Fall 2014

September 4, 2014
Erica Rademacher and John Clarkson (Career Services)
GDCC Presidents Conference Room at St. Ben's 4:15pm
LinkedIn 101: Connecting to Alums, Students, and Colleagues

You've heard of LinkedIn, you might have a profile, and/or students are requesting recommendations from you on LinkedIn. Career Services would like to answer all your questions around LinkedIn and walk you through the benefits of using LinkedIn as a faculty member. We'll talk about connecting to others, joining groups, engaging in discussions around topics of interest, and following and/or connecting to employers and organizations.

September 11, 2014
Erica Stonestreet
Quad 360 at St. John's 4:15pm
Congratulations and Condolences: Incorporating Burden, Love and Community into Identity as a Mother of Multiples

It's difficult to explain what defines being a mother of multiples (MoM), other than that it's more of everything involved in mothering-work, joy...equipment. This essay will combine personal and philosophical insight to explore the intertwining of burden, love, and community in building identity as a mother of multiples.

In the "more" of MoMhood, three things stand out. Initially salient is the utter burden of infant twins. MoMs say that "it never ends": somebody always needs you, and somebody's needs are almost always not being met (babies', Daddy's, Mommy's). For me, burden was the primary experience of mothering multiples for several months. Simultaneously, however, two developments help MoMs cope with the burden. First, MoMs say that their capacity to love increases. Loving multiples requires work to know and develop several selves at once-including Mommy's. Second, the community of MoMs is a source of comfort and understanding. For example, MoMs are less judgmental and more supportive than other communities of mothers. They taught me to resist cultural norms of intensive mothering, and that I'm a "rock star" just for being a MoM.

Thus, this essay will argue that multiple motherhood is defined in large part by extra burden, love, and community-and that none of these things would be what it is without the others.

September 18, 2014
Sophia Geng
GDCC Presidents Conference room at St. Ben's 4:15pm
Hu Ji Storytelling Festival: How can A Heritage Change a Community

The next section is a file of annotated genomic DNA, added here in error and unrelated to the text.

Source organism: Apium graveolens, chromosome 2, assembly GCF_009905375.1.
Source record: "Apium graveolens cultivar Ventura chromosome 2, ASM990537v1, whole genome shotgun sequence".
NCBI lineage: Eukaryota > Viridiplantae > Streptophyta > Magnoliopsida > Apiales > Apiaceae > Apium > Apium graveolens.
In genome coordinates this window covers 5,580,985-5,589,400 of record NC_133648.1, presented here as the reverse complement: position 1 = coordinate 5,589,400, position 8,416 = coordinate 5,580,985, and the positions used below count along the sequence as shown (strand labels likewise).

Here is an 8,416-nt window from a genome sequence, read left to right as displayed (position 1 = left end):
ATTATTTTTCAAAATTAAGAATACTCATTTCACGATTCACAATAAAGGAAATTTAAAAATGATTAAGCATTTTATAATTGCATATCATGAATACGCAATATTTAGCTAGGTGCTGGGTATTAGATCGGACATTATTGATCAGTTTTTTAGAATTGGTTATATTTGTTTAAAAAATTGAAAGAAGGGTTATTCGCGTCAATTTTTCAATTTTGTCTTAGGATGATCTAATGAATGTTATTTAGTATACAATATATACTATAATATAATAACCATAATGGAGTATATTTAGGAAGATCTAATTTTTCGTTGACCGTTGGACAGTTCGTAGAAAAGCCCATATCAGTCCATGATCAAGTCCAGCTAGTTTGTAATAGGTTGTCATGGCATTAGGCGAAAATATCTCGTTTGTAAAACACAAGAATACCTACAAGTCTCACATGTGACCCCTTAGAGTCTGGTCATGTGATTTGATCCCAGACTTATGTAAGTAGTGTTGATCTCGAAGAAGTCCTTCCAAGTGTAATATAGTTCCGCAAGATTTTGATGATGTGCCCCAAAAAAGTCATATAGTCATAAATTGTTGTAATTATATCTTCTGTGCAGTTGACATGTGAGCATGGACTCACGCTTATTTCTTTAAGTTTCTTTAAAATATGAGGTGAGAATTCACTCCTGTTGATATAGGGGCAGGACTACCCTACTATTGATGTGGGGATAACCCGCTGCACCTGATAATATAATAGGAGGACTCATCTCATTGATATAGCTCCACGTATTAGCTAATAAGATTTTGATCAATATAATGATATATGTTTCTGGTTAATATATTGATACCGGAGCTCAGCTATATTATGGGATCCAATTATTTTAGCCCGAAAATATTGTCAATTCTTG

Deploying theories on resilience and ontological security, this paper explores ways in which Hu Ji Storytelling Festival, an "intangible cultural heritage" registered by the Chinese Ministry of Culture, can become a driving force to enhance the well-being of its hosting community, Hu Ji town. This paper first explores the Festival's significance, or the lack of it, in the identity of the Hu Ji town, historically, culturally, politically and economically. Following, the paper points out inadequacies and limitations of the Festival, in its current forms, as an engine for a healthier, culturally richer and more prosperous community. Finally, this paper gives concrete suggestions that would be instrumental for the Festival to change, renew and adjust to become integral to the wellness of the community on a larger scale, and to contribute to a more optimistic future.

September 25, 2014
Mary Jane Berger
Gorecki 204A at St. Ben's 4:15pm
Service in South Africa: orphans, school children, and social services

As Director of the 2014 Study Abroad Semester in South Africa, I have been asked by the 30 students in my group to give them a forum during which they can present the true picture and the depth of their study abroad experiences, especially the volunteer work they did. We will use short videos as well as an electronic Newsletter produced by the students, which will show pictures as well as give the students a chance to tell stories.

Many of the group of 30 will be involved in the presentation and storytelling.

October 9, 2014
C.A. Chase
Quad 360 at St. John's 4:15pm
Church-as-Bond: the Legacy of Vatican II

In 1965, at the end of Vatican II, the Pastoral Constitution on the Church in the Modern World 'Gaudium et spes' came into being. This constitution was neither addressed simply to Catholics, nor to just believers in Christ, but was a statement from the Church to "all men [and women] of good will." The Council moved the Church away from an exclusivist identity as a 'perfect society' which was indifferent to the world. Through the 'event' of Vatican II, the Church aligned its identity with a 'serving church' being in-the-world and for the world. In article 42, the Council came to exhort the Church to see itself as "a function, a light, an energy," and to serve God and the world as "a close bond" between the diverse, often hostile, elements that constitute the world.